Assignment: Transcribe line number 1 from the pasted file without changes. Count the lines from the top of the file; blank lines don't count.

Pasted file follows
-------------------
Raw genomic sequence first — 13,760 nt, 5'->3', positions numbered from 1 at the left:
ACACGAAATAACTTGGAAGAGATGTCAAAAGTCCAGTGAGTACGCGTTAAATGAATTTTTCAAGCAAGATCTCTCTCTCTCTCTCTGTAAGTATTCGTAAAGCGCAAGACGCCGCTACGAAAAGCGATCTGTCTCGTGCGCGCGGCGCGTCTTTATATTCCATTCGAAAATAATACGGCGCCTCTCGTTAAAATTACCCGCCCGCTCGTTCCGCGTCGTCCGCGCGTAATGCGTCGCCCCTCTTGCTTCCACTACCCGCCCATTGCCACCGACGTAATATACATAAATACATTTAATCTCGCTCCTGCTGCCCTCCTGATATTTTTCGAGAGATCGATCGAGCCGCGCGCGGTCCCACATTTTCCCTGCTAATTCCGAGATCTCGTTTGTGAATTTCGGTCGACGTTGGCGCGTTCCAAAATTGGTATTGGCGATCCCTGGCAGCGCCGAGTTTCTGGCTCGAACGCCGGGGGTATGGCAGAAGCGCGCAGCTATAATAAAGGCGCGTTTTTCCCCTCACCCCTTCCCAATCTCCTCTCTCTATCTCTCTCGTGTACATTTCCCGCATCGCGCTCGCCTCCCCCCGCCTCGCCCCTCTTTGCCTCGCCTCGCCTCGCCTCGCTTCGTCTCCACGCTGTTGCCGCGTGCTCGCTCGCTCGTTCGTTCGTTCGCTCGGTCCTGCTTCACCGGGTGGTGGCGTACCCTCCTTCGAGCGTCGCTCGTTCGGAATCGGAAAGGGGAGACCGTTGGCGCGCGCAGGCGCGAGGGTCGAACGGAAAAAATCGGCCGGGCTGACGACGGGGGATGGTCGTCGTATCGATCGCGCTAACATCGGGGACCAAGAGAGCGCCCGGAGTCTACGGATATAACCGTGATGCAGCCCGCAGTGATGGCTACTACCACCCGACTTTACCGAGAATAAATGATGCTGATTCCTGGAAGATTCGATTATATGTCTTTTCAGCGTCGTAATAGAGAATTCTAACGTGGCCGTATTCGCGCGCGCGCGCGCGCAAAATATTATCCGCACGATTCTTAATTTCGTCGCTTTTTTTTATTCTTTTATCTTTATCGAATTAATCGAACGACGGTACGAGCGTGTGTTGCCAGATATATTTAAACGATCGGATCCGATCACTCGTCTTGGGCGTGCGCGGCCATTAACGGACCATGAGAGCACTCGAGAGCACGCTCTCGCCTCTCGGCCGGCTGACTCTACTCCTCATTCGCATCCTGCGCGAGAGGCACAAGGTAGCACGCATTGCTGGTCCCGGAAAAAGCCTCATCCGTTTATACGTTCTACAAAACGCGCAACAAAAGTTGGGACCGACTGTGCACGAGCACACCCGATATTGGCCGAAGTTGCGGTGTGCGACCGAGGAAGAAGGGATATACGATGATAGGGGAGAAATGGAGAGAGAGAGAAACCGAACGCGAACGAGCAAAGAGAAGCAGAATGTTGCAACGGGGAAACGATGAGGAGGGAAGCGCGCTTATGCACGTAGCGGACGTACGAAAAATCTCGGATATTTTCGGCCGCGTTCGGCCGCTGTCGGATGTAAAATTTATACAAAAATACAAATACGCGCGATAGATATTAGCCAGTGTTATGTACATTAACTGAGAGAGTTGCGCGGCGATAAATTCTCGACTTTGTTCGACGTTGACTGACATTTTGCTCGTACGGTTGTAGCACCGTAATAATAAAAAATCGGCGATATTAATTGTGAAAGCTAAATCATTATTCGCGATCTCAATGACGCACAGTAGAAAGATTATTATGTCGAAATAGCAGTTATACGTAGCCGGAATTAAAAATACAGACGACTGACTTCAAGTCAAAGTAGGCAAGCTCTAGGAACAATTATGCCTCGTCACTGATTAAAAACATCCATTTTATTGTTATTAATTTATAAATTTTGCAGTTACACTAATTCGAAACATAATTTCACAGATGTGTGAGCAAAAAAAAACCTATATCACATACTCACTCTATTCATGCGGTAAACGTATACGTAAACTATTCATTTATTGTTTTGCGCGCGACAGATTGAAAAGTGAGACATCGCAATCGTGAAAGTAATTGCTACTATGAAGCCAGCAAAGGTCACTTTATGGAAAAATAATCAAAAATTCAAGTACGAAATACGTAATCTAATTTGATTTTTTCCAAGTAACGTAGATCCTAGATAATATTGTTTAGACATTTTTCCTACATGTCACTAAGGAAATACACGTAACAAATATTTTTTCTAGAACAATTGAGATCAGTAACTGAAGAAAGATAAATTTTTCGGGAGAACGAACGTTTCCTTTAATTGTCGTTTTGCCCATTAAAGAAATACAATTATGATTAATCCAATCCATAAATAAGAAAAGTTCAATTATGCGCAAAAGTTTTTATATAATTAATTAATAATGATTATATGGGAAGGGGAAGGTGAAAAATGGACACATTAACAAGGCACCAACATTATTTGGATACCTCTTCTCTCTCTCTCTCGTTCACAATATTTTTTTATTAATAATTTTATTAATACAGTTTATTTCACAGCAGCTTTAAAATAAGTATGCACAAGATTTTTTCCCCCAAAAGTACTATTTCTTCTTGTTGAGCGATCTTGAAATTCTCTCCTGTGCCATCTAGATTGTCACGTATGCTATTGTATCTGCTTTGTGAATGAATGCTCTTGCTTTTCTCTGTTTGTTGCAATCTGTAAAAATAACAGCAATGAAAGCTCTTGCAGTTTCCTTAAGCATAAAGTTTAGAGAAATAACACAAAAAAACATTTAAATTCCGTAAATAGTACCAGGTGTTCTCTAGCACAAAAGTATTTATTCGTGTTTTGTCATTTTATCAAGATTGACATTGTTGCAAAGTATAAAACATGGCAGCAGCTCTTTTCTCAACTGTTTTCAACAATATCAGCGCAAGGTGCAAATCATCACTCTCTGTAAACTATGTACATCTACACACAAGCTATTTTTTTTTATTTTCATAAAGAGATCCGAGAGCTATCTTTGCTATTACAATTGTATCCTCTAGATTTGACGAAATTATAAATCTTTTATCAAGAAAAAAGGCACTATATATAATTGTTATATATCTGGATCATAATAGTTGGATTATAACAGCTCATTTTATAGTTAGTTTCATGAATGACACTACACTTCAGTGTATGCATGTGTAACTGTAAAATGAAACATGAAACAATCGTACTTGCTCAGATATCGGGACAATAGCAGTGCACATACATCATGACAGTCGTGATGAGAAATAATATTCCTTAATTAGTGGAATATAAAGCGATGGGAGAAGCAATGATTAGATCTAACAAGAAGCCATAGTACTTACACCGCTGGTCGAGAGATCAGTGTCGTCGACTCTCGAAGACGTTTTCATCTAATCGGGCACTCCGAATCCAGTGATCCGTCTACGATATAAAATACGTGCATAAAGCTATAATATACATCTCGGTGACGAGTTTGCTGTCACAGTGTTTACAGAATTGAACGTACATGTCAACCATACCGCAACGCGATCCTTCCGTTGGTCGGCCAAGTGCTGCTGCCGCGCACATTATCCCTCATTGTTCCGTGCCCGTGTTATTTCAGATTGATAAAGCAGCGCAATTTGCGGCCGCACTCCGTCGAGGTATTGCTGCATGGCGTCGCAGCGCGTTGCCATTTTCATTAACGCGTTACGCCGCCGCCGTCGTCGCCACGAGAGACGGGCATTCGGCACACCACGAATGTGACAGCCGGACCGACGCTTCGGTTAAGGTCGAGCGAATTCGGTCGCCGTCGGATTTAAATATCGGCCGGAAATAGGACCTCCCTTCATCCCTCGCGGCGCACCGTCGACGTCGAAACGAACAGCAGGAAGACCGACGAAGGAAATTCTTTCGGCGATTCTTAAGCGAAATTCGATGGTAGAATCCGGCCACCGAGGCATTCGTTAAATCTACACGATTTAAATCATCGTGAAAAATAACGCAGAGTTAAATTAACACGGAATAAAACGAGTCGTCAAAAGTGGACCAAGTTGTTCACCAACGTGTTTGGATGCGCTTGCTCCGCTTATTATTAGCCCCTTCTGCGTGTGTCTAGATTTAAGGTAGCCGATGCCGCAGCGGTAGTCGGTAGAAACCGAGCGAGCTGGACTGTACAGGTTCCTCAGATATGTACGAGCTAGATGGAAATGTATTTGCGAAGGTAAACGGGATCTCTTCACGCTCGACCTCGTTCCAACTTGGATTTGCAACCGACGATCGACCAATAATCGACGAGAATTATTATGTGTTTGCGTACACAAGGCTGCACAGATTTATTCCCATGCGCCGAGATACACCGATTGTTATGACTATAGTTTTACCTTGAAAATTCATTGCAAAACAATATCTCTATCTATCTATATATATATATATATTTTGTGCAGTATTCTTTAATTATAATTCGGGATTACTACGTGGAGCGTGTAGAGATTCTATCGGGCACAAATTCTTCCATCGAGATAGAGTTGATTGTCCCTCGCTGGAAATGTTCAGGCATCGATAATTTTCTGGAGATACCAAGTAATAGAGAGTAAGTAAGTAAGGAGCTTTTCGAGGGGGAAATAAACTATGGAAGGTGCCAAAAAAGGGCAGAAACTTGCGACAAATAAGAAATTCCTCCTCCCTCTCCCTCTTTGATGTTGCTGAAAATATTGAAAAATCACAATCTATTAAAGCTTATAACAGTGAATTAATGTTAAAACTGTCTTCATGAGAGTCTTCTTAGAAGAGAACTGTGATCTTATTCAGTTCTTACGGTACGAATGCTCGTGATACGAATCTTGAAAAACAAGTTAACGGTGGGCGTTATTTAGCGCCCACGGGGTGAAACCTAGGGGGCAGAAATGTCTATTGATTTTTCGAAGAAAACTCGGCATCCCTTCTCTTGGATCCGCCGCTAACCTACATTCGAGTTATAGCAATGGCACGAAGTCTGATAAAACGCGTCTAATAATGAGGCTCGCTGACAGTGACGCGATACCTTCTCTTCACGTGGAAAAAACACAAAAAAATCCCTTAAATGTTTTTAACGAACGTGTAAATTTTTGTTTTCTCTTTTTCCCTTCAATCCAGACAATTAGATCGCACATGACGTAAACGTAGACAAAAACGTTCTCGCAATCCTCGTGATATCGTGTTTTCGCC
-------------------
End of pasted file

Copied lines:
Raw genomic sequence first — 13,760 nt, 5'->3', positions numbered from 1 at the left: